When Lake Ida resident Gloria Anderson and Detroit Lakes middle schooler Allyssa Witthoeft were paired in October 2015 via the Lakes Crisis & Resource Center's Kinship mentoring program, they quickly discovered they had something in common.

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"We both love animals," says Anderson, noting that she had signed up to be a Kinship mentor last year, after reading about the program in the pages of this newspaper.

Witthoeft had learned of the program at school, and suggested it to her mother.

Wanting to find an activity that they could do together, even during the winter months, Anderson suggested that they try volunteering at the shelter operated by the Humane Society of the Lakes.

"I'm also trying to show Allyssa how important it is to volunteer," Anderson added, noting that her young mentee has also volunteered with her at the Vacation Bible School operated by Anderson's church last summer, and at the Health Resource Center in Detroit Lakes.

"Allyssa also went with my church's youth group to Minneapolis for an event called 'Feed My Starving Children," Anderson said. "They package meals to send overseas, to places where in many cases, it's the only food those children get."

Of course, their get-togethers involve some fun, too.

"She's been to my house, and fished off the dock there," said Anderson. "We make meals together, and sometimes when she has the day off from school she'll come with me to Fargo to run errands."

"The first time I was at your house we made a hotdish, and I gave your cat some treats," said Witthoeft, noting that she had never met a deaf cat before.

Witthoeft has two cats and a dwarf hamster at home, so when they volunteer at the Humane Society, they spend most of their time in the cat area.

"They just need someone to play with them and hug them and hold them," said Anderson, adding that their main purpose in coming to the shelter is to help socialize the cats so they're ready for adoption. "We volunteer here about once a month."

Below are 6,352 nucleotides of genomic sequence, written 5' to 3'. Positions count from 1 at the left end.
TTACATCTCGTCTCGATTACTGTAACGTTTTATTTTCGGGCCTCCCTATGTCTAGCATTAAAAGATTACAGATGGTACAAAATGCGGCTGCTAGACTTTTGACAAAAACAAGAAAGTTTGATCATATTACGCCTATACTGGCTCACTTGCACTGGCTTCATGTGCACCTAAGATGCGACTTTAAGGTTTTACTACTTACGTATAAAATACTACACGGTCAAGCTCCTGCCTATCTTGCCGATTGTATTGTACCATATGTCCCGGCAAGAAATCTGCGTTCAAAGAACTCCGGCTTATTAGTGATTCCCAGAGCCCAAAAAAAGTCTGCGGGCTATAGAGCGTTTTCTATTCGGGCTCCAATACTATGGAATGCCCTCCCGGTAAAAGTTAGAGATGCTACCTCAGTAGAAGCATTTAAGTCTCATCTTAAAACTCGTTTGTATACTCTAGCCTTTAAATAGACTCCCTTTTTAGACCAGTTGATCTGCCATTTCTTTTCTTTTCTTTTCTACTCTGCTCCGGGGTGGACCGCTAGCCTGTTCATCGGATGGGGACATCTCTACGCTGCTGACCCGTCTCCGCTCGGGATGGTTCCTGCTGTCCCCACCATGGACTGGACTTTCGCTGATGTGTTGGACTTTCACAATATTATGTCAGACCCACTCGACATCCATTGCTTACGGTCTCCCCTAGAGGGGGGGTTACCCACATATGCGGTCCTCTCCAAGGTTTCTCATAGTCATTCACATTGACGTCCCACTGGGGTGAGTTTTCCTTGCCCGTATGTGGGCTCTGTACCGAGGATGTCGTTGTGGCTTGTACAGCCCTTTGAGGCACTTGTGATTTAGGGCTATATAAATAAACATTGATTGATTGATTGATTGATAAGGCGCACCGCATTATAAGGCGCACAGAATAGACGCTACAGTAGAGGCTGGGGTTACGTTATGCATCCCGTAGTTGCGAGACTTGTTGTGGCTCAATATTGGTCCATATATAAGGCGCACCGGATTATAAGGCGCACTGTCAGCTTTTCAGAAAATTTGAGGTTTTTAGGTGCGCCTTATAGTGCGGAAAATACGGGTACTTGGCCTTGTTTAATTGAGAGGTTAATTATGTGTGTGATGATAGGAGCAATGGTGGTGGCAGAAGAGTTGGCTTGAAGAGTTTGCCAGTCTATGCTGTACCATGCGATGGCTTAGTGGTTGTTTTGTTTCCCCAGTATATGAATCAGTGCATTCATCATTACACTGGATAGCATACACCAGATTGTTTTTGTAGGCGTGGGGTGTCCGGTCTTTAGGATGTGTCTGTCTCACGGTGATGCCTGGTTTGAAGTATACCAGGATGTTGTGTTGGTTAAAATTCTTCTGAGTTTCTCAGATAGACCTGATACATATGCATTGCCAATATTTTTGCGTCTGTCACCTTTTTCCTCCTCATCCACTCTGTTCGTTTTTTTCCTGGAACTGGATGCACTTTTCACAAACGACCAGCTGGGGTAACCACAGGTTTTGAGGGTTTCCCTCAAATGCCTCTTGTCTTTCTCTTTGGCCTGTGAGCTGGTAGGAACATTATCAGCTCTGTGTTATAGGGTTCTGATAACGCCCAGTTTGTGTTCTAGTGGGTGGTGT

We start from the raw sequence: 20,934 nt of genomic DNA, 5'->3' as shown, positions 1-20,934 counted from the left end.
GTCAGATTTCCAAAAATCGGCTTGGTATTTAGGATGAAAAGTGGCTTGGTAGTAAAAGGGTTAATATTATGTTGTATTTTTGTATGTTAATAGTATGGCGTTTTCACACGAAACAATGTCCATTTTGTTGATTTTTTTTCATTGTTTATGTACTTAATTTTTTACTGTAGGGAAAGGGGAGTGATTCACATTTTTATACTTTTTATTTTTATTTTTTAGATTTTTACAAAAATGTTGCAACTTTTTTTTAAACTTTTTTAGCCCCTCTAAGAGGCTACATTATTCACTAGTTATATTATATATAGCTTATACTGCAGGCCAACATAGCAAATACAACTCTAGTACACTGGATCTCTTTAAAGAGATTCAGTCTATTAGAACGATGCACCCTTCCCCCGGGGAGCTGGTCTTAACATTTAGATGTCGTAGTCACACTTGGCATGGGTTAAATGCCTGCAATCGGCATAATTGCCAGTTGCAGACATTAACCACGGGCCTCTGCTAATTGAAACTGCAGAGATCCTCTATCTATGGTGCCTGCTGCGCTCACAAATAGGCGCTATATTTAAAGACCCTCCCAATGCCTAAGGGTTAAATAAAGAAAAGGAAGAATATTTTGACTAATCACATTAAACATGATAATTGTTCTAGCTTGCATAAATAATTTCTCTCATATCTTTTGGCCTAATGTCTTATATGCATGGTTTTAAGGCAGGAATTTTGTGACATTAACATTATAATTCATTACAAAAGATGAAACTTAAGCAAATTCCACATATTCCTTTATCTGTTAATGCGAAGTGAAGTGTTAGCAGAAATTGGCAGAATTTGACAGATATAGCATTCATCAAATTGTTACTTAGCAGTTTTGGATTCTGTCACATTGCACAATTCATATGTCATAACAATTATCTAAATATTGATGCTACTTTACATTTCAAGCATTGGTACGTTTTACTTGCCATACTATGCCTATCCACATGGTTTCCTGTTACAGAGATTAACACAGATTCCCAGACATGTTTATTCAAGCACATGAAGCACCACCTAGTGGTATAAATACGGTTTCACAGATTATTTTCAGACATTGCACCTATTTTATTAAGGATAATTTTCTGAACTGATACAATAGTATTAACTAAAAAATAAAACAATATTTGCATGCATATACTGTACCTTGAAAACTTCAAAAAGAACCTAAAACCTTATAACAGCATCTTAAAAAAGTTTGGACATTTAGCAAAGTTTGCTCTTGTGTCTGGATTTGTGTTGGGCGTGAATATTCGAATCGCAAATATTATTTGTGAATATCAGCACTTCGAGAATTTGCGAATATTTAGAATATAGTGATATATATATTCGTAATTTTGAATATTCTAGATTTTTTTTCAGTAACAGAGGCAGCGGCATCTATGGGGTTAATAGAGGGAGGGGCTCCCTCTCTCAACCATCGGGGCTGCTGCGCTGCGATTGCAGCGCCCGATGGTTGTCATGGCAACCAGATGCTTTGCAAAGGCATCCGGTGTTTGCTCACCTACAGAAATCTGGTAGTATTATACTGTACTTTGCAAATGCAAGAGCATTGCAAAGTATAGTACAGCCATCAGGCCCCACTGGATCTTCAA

"Some of them are sort of skittish," said Witthoeft of the cats.

She added that she sometimes feels a little sad when a cat who has been there a while gets adopted, or, as happened in one case, a cat she has grown particularly attached to passes away unexpectedly.

"He was a big cat," she said, a little sadly. "I used to like to sit with my head down next to him and listen to him purr."

Right now, however, her favorite is a small orange kitten named Crush. "He's so cute!" she gushes as she prompts him to play with a cat toy.

"We get together once every couple of weeks," said Anderson, noting that when they're not doing volunteer work or hanging out together at her house, they might go swimming at the Detroit Lakes Community & Cultural Center or visit the local library.

"Allyssa likes to play games on the computer while I look at books," said Anderson.

The local Kinship program is always in need of more adult mentors, she added. For more information, please contact the Lakes Crisis & Resource Center at at 218-847-8572, or send an email to lcrcdl@lakescrisis.com.

Anyone who would like to volunteer at the Humane Society of the Lakes can reach them at 218-847-0511 or by email at info@hsofthelakes.org,

"We did have to take a short class before volunteering," said Anderson, noting that it was about an hour in length.

But once the training is completed, "you can come in anytime that it's open," added Witthoeft.